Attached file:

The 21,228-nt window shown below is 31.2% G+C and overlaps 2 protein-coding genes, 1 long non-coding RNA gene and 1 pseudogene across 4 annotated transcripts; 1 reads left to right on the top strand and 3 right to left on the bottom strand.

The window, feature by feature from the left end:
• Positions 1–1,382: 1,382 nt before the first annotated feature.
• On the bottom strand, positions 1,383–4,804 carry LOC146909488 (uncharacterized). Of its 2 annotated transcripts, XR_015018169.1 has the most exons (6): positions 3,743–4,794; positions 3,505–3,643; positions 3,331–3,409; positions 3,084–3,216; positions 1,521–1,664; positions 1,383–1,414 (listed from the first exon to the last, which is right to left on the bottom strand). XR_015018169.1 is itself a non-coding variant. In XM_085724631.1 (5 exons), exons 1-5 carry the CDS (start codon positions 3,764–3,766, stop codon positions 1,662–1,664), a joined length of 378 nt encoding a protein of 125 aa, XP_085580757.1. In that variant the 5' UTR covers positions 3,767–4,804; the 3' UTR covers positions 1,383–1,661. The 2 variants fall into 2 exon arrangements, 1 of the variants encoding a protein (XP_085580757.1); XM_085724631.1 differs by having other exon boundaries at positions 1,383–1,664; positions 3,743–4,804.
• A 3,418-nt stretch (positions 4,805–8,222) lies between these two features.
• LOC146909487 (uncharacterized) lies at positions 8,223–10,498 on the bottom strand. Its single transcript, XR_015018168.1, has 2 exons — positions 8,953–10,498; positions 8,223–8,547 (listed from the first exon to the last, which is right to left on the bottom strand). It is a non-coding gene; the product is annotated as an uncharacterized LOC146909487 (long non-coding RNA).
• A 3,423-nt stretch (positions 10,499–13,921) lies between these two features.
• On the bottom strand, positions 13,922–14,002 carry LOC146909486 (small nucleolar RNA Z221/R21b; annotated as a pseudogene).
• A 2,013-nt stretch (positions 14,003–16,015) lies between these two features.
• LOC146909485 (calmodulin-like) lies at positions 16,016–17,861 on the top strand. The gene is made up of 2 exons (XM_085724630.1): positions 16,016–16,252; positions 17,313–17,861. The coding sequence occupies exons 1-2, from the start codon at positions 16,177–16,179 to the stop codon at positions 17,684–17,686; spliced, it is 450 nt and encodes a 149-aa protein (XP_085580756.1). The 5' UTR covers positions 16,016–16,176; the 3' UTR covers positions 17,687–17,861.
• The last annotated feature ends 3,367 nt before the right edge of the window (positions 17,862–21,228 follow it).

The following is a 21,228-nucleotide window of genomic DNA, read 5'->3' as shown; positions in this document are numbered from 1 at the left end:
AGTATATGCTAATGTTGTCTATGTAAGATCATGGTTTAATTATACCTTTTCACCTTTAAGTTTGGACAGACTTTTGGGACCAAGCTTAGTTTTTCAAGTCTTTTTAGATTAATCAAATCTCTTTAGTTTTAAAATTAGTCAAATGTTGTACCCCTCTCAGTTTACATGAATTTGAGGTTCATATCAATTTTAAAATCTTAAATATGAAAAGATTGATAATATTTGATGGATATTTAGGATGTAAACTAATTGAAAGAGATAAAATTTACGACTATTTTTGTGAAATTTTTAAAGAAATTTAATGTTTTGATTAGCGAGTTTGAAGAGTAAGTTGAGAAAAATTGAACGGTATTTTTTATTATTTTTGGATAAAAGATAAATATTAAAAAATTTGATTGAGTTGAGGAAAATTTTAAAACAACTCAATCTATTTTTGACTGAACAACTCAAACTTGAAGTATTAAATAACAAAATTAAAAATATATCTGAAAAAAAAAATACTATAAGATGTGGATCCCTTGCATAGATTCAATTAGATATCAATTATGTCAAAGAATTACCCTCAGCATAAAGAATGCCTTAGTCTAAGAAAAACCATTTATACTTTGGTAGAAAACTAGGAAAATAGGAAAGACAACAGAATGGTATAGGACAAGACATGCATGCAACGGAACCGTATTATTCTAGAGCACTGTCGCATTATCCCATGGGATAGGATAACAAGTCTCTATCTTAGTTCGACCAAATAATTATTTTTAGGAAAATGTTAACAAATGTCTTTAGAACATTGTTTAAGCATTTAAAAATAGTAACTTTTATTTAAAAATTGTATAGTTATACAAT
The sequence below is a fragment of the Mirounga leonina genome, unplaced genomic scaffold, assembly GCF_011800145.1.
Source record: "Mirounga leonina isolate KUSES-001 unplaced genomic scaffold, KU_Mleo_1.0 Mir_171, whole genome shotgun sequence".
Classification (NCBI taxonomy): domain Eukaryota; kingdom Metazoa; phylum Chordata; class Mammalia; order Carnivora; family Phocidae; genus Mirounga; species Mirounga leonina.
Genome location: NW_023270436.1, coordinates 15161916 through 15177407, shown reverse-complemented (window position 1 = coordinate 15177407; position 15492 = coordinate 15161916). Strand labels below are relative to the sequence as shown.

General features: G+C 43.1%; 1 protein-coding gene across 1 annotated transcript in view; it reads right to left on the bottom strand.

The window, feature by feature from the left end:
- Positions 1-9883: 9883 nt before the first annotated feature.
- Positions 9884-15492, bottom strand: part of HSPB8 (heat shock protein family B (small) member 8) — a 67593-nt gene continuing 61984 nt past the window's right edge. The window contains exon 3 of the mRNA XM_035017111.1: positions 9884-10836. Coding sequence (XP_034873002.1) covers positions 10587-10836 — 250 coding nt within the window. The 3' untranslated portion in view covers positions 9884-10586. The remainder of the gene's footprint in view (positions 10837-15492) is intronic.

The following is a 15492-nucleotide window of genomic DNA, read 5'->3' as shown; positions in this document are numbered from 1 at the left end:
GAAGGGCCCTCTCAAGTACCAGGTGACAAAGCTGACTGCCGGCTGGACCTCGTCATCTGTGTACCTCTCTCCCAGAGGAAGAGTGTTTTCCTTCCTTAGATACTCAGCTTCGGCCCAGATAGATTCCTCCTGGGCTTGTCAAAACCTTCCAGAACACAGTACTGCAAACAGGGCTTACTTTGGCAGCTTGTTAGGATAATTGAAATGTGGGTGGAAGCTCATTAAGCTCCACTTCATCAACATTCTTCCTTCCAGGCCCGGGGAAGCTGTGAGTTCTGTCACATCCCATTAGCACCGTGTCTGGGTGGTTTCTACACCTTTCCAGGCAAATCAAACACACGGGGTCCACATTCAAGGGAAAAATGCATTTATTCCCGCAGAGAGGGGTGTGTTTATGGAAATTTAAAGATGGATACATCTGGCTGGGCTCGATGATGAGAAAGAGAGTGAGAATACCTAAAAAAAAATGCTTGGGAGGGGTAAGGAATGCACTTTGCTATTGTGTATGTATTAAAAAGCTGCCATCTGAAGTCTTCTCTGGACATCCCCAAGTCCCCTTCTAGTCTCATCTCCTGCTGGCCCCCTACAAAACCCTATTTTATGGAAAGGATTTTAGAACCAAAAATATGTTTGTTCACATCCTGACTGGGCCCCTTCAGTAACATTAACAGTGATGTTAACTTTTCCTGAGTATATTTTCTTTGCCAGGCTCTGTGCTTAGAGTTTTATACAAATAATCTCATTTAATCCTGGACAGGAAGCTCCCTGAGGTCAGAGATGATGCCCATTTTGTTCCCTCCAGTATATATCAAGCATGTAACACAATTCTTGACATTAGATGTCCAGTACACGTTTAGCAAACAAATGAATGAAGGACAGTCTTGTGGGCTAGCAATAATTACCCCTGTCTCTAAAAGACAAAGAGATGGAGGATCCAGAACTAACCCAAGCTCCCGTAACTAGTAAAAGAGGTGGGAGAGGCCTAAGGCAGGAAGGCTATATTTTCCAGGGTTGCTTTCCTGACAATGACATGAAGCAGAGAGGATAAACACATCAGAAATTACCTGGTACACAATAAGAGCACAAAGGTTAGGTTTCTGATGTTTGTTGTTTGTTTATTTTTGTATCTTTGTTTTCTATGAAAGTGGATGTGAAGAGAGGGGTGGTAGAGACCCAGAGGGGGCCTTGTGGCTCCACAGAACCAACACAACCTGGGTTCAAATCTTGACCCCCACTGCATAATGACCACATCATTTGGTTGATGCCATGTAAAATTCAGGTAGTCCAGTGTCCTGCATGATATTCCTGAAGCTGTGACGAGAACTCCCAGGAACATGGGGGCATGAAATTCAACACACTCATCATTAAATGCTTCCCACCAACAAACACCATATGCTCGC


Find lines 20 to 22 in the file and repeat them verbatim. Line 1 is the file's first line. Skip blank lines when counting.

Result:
- Positions 1-9883: 9883 nt before the first annotated feature.
- Positions 9884-15492, bottom strand: part of HSPB8 (heat shock protein family B (small) member 8) — a 67593-nt gene continuing 61984 nt past the window's right edge. The window contains exon 3 of the mRNA XM_035017111.1: positions 9884-10836. Coding sequence (XP_034873002.1) covers positions 10587-10836 — 250 coding nt within the window. The 3' untranslated portion in view covers positions 9884-10586. The remainder of the gene's footprint in view (positions 10837-15492) is intronic.

The following is a 15492-nucleotide window of genomic DNA, read 5'->3' as shown; positions in this document are numbered from 1 at the left end: